SwimSwam Pulse: 57% Pick Urlando Over Foster For #1 Junior Recruit

SwimSwam Pulse is a recurring feature tracking and analyzing the results of our periodic A3 Performance Polls. You can cast your vote in our newest poll on the SwimSwam homepage, about halfway down the page on the right side, or you can find the poll embedded at the bottom of this post.

Our most recent poll asked SwimSwam readers


Question: Who should be the #1 recruit in the boys class of 2020?

57.1% of voters picked Luca Urlando as the #1 junior recruit in the country, compared to 42.9% picking Carson Foster.

We published our updated recruit rankings about two weeks ago, with Foster holding the #1 spot. However, those rankings referenced Foster’s superior sprint free times, and came out just days before Urlando popped off lifetime-best 50 and 100 free times at his high school section meet. With Urlando now holding better sprint free times (and therefore better value on the 200 and 400 free relays), the battle becomes a lot more contentious – and if we were to re-rank this week, we’d probably say the same things voters in our poll did.

While Foster was by far the more notable name several years ago, Urlando has taken a surge in popularity after his big long course performances last summer. Urlando probably has momentum on his side after a year of massive drops (though Foster continues to drop time himself), and Urlando does seem to have overtaken Foster in fan notability.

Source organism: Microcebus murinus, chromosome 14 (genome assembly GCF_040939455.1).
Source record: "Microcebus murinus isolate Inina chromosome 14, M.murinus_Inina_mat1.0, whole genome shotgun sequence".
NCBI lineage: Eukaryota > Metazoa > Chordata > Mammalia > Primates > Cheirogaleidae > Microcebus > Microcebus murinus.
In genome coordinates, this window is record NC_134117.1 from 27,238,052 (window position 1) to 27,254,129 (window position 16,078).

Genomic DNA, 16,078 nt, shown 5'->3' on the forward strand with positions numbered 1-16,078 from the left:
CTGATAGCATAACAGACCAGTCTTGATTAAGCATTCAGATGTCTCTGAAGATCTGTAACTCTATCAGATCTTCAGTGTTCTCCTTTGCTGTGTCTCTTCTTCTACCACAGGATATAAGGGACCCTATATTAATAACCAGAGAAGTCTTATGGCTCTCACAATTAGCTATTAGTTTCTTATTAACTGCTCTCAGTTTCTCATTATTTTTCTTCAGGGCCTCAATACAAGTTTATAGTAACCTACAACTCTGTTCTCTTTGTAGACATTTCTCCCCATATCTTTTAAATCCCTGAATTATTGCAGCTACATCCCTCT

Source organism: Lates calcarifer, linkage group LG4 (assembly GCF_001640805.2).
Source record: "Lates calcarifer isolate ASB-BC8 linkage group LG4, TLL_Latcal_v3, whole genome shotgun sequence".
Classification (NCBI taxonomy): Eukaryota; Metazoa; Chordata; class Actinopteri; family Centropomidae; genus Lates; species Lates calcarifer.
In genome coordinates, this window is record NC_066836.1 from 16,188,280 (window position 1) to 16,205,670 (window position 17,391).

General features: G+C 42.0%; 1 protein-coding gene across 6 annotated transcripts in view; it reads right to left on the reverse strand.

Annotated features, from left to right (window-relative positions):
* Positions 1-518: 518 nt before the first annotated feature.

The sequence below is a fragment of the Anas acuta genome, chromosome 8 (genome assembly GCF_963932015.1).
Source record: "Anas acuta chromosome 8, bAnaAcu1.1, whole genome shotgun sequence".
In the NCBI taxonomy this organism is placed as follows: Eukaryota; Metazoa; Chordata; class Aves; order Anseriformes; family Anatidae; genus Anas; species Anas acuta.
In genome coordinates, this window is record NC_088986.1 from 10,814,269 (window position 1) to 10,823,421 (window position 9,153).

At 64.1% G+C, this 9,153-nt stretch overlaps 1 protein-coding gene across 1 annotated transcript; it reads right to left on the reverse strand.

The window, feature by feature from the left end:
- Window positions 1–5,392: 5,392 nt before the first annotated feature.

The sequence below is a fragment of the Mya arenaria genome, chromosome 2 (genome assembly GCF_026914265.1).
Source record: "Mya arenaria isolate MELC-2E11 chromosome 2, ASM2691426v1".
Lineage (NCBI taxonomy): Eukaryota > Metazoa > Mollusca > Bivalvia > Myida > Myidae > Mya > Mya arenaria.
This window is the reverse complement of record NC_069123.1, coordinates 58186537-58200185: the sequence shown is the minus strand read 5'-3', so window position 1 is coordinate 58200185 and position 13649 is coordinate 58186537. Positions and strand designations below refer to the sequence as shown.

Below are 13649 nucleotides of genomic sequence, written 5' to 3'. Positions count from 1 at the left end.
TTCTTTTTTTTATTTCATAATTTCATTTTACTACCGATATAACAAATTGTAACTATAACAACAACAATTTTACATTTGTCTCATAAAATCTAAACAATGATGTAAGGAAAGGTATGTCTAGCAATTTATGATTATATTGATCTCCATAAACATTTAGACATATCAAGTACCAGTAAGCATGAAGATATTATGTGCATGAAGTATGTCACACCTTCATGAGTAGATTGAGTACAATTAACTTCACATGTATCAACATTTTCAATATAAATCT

The two are remarkably similar, and most NCAA recruiting discussion ultimately comes down to subjective factors: how much improvement one projects for each athlete, how different events are valued, how fast the rest of the recruiting class or the rest of the NCAA is in a particular event, etc. Here are some purely by-the-numbers breakdowns of the two:

USA Swimming Power Points

Here’s a look at the top 10 times in NCAA individual events from each swimmer, ranked by USA Swimming Power Points. (Note: these are age-dependent, so swims from when the swimmers were 16 get a relative bump compared to swims from age 17). It confirms what’s a pretty good distinction between the two: Urlando seems to have the superior speed in his top events, while Foster is more versatile and has a wider range of high-level events.

Luca Urlando Carson Foster
Event Time Power Points Power Points Time Event
100 back 45.66 1099 1074 1:42.54 200 IM
200 IM 1:42.99 1074 1065 1:40.07 200 back
200 fly 1:40.91 1074 1035 46.28 100 back
100 fly 45.62 1054 1032 3:40.86 400 IM
200 back 1:42.11 1035 1010 1:32.99 200 free
400 IM 3:49.58 996 990 53.31 100 breast
200 free 1:34.38 990 986 1:56.53 200 breast
100 free 43.23 955 977 1:44.11 200 fly
50 free 19.88 919 947 4:20.21 500 free
200 breast 2:02.05 917 934 43.61 100 free

Times in Common Events

Here’s a look at the events both have in their top 10, plus the relay-distance freestyles (where they both project to contribute in college). Each has three superior events. You could make an argument that Urlando’s 200 free will come down to Fosters level when he contests it again, considering Urlando is 1:47.7 in long course and Foster 1:48.5.

Luca Urlando Carson Foster
1:42.99 200 IM 1:42.54
1:34.38 200 free 1:32.99
43.23 100 free 43.61